The landscape of the 2012 NBA draft changed quite a bit last night, or not at all, depending on how much you value Jared Sullinger. A player that many (myself included) had going before the Raptors pick at 8, Sullinger has apparently been red-flagged by multiple NBA medical staff’s, and could now potentially fall outside the first round. While that news is unfortunate for this year’s version of DeJuan Blair, it could also devastate the Raptors draft plans. Just as I was beginning to stomach the idea of Jeremy Lamb in a Raptors uniform, it appears he may be off the board before the Raptors make their selection.
This leaves Toronto in the unenviable position of having to make the 8th pick in a draft where there is a noticeable dip in talent after the 6th, with one of the more attractive options in the 7-10 range apparently gone because of a bad back. The optimist in me wants to believe that a player in the top 6 falls to the Raptors, but the realist in me knows that Toronto will be choosing a less talented prospect who doesn’t fit in the Raptors rebuild plans. If your most likely option is a shooting guard with effort issues (hey, don’t we already have one of those?), and your worst case scenario is picking either a shoot first point guard (Damian Lillard), Ed Davis clone (John Henson) or a project big man (Meyers Lenoard), it might be time to reassess this pick. I’m all for drafting the best player available, but with Sullinger out of the picture, it has become painfully evident that there isn’t a prospect that makes sense at 8 for the Raptors.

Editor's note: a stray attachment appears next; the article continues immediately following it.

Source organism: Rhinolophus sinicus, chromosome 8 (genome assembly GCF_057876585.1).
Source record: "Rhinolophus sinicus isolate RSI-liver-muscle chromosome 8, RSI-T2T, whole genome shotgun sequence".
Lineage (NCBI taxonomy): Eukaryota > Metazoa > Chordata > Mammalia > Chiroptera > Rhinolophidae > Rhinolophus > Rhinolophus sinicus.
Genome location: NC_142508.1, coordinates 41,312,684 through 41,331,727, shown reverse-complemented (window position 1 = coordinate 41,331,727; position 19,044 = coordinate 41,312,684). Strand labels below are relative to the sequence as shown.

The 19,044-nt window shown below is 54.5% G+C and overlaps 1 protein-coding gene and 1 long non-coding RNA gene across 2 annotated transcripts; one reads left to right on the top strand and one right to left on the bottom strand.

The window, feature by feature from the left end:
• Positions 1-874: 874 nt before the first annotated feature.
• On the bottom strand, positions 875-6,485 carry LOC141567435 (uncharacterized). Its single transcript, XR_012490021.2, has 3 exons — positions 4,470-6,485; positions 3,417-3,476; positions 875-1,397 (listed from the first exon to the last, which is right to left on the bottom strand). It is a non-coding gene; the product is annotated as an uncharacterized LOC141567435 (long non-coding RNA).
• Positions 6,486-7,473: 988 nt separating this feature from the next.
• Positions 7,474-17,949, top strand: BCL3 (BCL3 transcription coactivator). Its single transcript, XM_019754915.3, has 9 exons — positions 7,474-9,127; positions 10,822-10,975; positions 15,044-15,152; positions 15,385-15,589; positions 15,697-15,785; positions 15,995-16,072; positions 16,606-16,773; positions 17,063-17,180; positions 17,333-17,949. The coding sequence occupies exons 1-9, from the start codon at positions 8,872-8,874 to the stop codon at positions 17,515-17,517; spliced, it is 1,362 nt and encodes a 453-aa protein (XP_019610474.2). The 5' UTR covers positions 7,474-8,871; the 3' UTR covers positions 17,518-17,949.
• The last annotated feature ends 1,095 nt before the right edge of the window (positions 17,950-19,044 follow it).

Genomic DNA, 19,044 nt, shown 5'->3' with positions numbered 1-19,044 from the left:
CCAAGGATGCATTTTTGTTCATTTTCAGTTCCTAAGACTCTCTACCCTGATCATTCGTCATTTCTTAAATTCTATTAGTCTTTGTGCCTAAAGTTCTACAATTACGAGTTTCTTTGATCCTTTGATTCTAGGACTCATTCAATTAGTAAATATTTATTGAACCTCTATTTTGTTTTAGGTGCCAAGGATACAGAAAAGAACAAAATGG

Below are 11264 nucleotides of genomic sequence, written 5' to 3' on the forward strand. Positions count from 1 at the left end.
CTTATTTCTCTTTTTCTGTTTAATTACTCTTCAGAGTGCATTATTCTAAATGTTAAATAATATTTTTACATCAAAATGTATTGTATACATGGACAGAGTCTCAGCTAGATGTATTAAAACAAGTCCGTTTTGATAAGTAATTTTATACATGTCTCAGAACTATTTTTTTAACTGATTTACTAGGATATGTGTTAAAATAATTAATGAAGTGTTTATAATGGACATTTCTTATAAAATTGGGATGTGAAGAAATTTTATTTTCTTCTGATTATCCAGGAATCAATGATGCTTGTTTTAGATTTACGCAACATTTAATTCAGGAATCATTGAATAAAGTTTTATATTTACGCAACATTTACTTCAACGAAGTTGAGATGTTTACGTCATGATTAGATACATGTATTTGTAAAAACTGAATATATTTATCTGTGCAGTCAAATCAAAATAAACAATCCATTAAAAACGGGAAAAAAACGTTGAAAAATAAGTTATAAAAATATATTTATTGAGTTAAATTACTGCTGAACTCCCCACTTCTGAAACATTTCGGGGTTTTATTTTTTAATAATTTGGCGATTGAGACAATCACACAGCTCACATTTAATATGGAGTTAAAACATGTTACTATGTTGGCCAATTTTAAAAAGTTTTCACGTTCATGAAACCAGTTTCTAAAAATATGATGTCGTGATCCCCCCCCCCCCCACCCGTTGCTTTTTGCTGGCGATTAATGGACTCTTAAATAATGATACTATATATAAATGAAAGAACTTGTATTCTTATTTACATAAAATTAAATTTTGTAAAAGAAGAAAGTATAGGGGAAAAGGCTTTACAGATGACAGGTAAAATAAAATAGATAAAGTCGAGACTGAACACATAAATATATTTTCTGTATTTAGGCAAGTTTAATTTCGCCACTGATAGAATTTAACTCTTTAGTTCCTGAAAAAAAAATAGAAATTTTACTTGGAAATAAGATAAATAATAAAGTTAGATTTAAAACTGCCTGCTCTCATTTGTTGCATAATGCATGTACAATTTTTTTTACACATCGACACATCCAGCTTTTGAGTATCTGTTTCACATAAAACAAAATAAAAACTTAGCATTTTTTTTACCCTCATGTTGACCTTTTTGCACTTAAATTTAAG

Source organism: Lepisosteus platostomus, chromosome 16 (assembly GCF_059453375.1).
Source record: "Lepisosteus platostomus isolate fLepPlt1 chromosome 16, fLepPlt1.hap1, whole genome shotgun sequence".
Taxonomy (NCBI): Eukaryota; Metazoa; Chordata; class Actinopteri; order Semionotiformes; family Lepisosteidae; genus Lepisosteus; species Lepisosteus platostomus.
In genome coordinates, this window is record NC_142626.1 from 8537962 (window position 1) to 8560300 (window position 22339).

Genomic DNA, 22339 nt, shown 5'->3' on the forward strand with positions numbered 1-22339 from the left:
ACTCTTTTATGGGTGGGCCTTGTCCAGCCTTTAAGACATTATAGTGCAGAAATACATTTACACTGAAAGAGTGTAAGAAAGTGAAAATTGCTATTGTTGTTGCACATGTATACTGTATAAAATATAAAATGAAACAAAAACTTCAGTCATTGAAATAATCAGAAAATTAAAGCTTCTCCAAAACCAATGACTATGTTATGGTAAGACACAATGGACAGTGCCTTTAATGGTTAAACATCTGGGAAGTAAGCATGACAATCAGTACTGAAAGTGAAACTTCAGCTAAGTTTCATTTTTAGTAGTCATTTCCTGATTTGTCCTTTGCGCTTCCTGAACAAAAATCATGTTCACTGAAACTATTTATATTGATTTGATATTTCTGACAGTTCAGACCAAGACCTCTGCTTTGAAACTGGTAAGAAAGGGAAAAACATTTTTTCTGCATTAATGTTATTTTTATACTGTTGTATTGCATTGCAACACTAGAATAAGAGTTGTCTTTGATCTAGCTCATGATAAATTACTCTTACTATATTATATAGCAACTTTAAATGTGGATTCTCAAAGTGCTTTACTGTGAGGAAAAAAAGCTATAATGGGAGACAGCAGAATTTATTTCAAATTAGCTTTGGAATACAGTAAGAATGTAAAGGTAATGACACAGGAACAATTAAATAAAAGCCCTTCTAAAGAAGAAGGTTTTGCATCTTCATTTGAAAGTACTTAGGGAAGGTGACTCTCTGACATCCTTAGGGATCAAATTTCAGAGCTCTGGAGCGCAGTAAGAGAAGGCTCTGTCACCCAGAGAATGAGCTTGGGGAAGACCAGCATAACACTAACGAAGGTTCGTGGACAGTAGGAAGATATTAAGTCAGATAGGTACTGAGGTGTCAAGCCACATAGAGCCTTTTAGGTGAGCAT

The best option left is to move the pick; either throw together a package of picks and players to trade up for a better talent, trade down into the teens for a better team-player fit while acquiring future assets, or move out of the first round entirely for a veteran at a position of need. Unless Toronto comes to its senses and decides to shop the pick along with the much maligned and beloved Andrea Bargnani to a team in need of a potential star at PF (Charlotte, Washington and Sacramento make sense at 2, 3 and 5, respectively), the most likely trade option is to swap the pick for a veteran. Let’s just hope that such a trade would work out better than the 2008 Roy Hibbert for Jermaine O’Neil debacle that set the organization back a couple years.
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